East End Cemetery

The East End Cemetery is a historical African American cemetery that has been neglected for a LONG time. We will help clean up the grounds to uncover grave markers so that they can be recorded on FindAGrave.com. There are no records of those buried at this cemetery so this work is important in helping folks find their ancestors as well as honoring those that are buried there.

Project Info

The work can be anything from mowing to pulling weeds to digging up old stumps to tackling layers and layers of vines. Jobs will vary, but most are labor intensive. At times and in certain areas, we will encounter bugs, poison ivy, thorns, and maybe snakes. We will do our best to give everyone a role to fill in light of anyone’s apprehension about such conditions. Regardless of the challenges, we will have a great time serving together! Thanks to Dodson Property Management for making us aware of this important need to care for our beloved city and honor our past.


50 Evergreen Rd, Richmond, VA 23223

East End Cemetery is located next to the Evergreen Cemetery and by the much larger Oakwood Cemetery off of Nine Mile Road by I-64 exit 193A.


Saturday, July 14, 2018 9am – 1pm

The entirety of this project is outside, rain or shine. Many portions are shaded and we will do our best to accommodate work location requests.


Anyone 8+ years old

Intended to be a project for all to participate in, parents of young children will need to supervise their kids and be attentive to conditions.

Important Work Day Details

  • We recommend you wear denim jeans and heavy shoes or boots.
  • Wear you LiftUp RVA t-shirt. We will have some available at the worksite.
  • Volunteers should not wear leggings, shorts or open-toed shoes.
  • Bring gloves as there is broken glass, pieces of rusty metal etc., on the site.
  • We plan to work from 9 am until 1 pm. Feel welcome to work 2-3 hours or stay all day. You are free to come when you can and stay as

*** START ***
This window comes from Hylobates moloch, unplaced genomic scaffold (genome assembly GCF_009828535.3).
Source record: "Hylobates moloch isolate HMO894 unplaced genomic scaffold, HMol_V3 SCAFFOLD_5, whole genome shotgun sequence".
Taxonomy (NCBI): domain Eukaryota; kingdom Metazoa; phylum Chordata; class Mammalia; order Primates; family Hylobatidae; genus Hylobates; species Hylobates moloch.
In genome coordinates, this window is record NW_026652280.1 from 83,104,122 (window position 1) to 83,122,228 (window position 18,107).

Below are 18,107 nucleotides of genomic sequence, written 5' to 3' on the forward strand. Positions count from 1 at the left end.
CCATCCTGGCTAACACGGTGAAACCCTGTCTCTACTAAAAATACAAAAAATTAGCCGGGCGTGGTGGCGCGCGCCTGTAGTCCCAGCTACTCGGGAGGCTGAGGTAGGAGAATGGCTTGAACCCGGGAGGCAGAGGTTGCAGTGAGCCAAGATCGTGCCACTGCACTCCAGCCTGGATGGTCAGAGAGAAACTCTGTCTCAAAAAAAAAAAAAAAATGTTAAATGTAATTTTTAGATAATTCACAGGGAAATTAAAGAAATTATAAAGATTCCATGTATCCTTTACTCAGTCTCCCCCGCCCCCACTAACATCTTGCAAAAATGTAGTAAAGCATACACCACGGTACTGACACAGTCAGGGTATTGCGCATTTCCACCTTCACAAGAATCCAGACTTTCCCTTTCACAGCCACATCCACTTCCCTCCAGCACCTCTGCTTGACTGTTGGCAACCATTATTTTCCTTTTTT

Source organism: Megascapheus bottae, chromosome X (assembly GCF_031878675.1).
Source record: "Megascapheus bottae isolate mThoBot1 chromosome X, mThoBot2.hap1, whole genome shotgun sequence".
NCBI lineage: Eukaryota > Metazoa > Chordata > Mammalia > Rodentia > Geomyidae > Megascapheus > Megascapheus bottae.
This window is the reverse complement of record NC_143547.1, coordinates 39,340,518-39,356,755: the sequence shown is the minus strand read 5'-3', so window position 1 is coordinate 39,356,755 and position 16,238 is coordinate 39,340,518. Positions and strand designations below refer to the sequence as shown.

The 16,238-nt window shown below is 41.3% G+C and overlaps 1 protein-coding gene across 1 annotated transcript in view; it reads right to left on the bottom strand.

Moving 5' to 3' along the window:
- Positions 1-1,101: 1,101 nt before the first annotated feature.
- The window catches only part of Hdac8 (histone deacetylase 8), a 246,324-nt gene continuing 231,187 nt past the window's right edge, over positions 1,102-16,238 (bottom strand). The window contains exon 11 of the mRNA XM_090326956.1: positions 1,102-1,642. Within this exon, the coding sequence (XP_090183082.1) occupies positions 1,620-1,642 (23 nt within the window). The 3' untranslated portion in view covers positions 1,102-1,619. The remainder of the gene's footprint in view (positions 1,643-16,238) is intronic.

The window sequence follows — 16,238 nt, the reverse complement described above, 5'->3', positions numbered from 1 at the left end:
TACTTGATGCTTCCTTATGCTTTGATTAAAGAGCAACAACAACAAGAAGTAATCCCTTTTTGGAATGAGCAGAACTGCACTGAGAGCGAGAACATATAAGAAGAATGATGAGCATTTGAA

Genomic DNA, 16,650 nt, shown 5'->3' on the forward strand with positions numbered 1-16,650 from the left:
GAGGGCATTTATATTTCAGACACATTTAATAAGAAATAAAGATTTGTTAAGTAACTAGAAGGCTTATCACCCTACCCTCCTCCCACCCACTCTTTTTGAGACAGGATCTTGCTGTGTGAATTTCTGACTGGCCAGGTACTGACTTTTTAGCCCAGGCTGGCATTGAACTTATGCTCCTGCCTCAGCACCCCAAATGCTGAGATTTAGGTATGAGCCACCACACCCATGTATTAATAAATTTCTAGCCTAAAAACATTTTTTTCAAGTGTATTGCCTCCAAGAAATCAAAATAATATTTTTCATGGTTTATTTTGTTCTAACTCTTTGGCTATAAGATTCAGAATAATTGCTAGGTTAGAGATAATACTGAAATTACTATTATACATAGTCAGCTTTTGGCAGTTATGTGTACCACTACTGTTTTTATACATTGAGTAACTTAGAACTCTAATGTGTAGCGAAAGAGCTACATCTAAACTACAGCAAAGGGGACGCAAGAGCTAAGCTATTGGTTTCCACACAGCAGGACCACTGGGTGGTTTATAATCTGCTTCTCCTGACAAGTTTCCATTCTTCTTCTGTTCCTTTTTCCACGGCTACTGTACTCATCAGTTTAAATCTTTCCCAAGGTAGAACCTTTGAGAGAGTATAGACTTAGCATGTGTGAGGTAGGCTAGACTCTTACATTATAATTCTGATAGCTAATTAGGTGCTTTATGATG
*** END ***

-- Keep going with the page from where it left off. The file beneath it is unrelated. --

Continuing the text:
long as you can.
  • There is no water available, so bring something to drink. We will have some coolers of water to refill your water bottles.
  • There is a portable toilet available.
  • Bring your sunscreen and bug spray.
  • If you plan to work through lunch, bring lunch and a snack if you need one.
  • We do not have a rain plan so we will work until it rains or we will work through the rain.

Suggested Tools

  • Heavy-duty Steel Rake/Bow Rake
  • Limb Loppers
  • Clippers
  • Good heavy gloves to handle glass, briars, etc.

Getting There and Parking

  • Take the Nine Mile Road East Exit off of I-64
  • Turn right on Evergreen Road
  • The turn is right across from the Henrico Government Center
  • Follow Evergreen Road until just after it crosses over I-64
  • Turn left at the Four Cemeteries sign
  • The work area will be just after the road bends to the right past the East End Cemetery sign
  • You will need to park on the side of the road
  • Be sure to leave room for other vehicles to get by

Uncovering The Past

“I thank God for this work every day. We have to show our ancestors respect for what they have done. We’re talking about choices here, and we need to remember that one of the choices that the dead made was to fight for our freedom. Now we have another choice to make.”

— Veronica Davis, Virginia Historian and Author of Here I Lay My Burdens Down


About The Cemetery

East End is a historic African American cemetery in Henrico County, Virginia. Established in 1897 next to Evergreen Cemetery, East End is the final resting place of an estimated 13,000 people, among them some of the most prominent black Richmonders of the turn of the 20th century: Rosa D. Bowser, a pioneering educator and civic leader; Hezekiah F. Jonathan, a business owner and the vice president of the Mechanics’ Savings Bank (founded by Richmond Planet editor John Mitchell Jr., who is buried at Evergreen); William Custalo, the longtime proprietor of Custalo House, a noted bar and restaurant on Broad Street; and Dr. Richard F. Tancil, a Howard University–educated physician and bank president.

Decades of neglect had obscured their graves and thousands of others beneath tangles of ivy, brush, and illegally dumped trash. Since June 2013, a small group of regular volunteers, along with many students and Richmond-area residents, have been working to reveal them, slowly uncovering not just long-buried headstones but an entire community.

If you like whacking weeds, lopping branches, and discovering the history of your city, then you’ll enjoy the challenge of helping restore East End. We never know what we’ll find when we pull back the vines.

SOURCE: https://eastendcemetery.wordpress.com/about/

East End Cemetery

In Memory of my Mammy, Julia Hoggett
She was born a slave and a slave she chose to remain.
Slave to duty, a slave to love.
Few people of any race or condition of life have lived so unselfishly,
which is the same as saying so nobly.
—LaMotte Blakely